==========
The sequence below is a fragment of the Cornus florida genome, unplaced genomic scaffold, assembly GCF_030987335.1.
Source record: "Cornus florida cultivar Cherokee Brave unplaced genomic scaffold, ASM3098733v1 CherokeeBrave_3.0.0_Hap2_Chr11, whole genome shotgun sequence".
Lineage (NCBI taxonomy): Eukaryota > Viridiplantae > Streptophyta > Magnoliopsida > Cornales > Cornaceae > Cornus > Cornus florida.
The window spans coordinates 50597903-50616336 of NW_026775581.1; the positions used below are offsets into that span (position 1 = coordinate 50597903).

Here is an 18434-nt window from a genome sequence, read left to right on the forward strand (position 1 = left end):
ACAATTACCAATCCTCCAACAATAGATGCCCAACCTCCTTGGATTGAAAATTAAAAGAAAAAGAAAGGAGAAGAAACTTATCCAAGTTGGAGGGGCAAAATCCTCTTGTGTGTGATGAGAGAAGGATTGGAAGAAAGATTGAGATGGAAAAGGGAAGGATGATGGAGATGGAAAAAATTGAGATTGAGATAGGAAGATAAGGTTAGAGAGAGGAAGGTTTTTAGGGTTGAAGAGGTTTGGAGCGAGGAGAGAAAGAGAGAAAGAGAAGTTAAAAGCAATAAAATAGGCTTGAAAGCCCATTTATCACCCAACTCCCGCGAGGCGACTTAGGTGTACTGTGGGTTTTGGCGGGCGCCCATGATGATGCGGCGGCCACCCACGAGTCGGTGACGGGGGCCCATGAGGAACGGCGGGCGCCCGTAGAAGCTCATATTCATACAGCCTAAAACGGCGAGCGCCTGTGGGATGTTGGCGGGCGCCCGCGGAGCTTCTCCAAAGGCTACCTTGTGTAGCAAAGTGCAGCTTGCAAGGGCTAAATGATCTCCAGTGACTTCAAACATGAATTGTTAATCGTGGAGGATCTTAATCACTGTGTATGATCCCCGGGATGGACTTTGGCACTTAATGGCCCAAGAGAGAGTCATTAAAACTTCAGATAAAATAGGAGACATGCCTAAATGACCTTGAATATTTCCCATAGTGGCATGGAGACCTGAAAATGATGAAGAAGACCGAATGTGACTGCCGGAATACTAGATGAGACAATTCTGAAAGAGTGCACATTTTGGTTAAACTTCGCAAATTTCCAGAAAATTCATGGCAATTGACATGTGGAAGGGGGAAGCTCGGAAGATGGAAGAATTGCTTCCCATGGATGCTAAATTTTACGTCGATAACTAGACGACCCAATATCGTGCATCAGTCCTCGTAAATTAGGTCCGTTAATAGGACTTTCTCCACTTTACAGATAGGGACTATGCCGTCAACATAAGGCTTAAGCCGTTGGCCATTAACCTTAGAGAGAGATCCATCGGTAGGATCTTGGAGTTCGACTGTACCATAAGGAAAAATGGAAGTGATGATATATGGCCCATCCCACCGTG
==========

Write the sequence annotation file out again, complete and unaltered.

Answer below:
The sequence below is a fragment of the Cornus florida genome, unplaced genomic scaffold, assembly GCF_030987335.1.
Source record: "Cornus florida cultivar Cherokee Brave unplaced genomic scaffold, ASM3098733v1 CherokeeBrave_3.0.0_Hap2_Chr11, whole genome shotgun sequence".
Lineage (NCBI taxonomy): Eukaryota > Viridiplantae > Streptophyta > Magnoliopsida > Cornales > Cornaceae > Cornus > Cornus florida.
The window spans coordinates 50597903-50616336 of NW_026775581.1; the positions used below are offsets into that span (position 1 = coordinate 50597903).

Here is an 18434-nt window from a genome sequence, read left to right on the forward strand (position 1 = left end):
ACAATTACCAATCCTCCAACAATAGATGCCCAACCTCCTTGGATTGAAAATTAAAAGAAAAAGAAAGGAGAAGAAACTTATCCAAGTTGGAGGGGCAAAATCCTCTTGTGTGTGATGAGAGAAGGATTGGAAGAAAGATTGAGATGGAAAAGGGAAGGATGATGGAGATGGAAAAAATTGAGATTGAGATAGGAAGATAAGGTTAGAGAGAGGAAGGTTTTTAGGGTTGAAGAGGTTTGGAGCGAGGAGAGAAAGAGAGAAAGAGAAGTTAAAAGCAATAAAATAGGCTTGAAAGCCCATTTATCACCCAACTCCCGCGAGGCGACTTAGGTGTACTGTGGGTTTTGGCGGGCGCCCATGATGATGCGGCGGCCACCCACGAGTCGGTGACGGGGGCCCATGAGGAACGGCGGGCGCCCGTAGAAGCTCATATTCATACAGCCTAAAACGGCGAGCGCCTGTGGGATGTTGGCGGGCGCCCGCGGAGCTTCTCCAAAGGCTACCTTGTGTAGCAAAGTGCAGCTTGCAAGGGCTAAATGATCTCCAGTGACTTCAAACATGAATTGTTAATCGTGGAGGATCTTAATCACTGTGTATGATCCCCGGGATGGACTTTGGCACTTAATGGCCCAAGAGAGAGTCATTAAAACTTCAGATAAAATAGGAGACATGCCTAAATGACCTTGAATATTTCCCATAGTGGCATGGAGACCTGAAAATGATGAAGAAGACCGAATGTGACTGCCGGAATACTAGATGAGACAATTCTGAAAGAGTGCACATTTTGGTTAAACTTCGCAAATTTCCAGAAAATTCATGGCAATTGACATGTGGAAGGGGGAAGCTCGGAAGATGGAAGAATTGCTTCCCATGGATGCTAAATTTTACGTCGATAACTAGACGACCCAATATCGTGCATCAGTCCTCGTAAATTAGGTCCGTTAATAGGACTTTCTCCACTTTACAGATAGGGACTATGCCGTCAACATAAGGCTTAAGCCGTTGGCCATTAACCTTAGAGAGAGATCCATCGGTAGGATCTTGGAGTTCGACTGTACCATAAGGAAAAATGGAAGTGATGATATATGGCCCATCCCACCGTG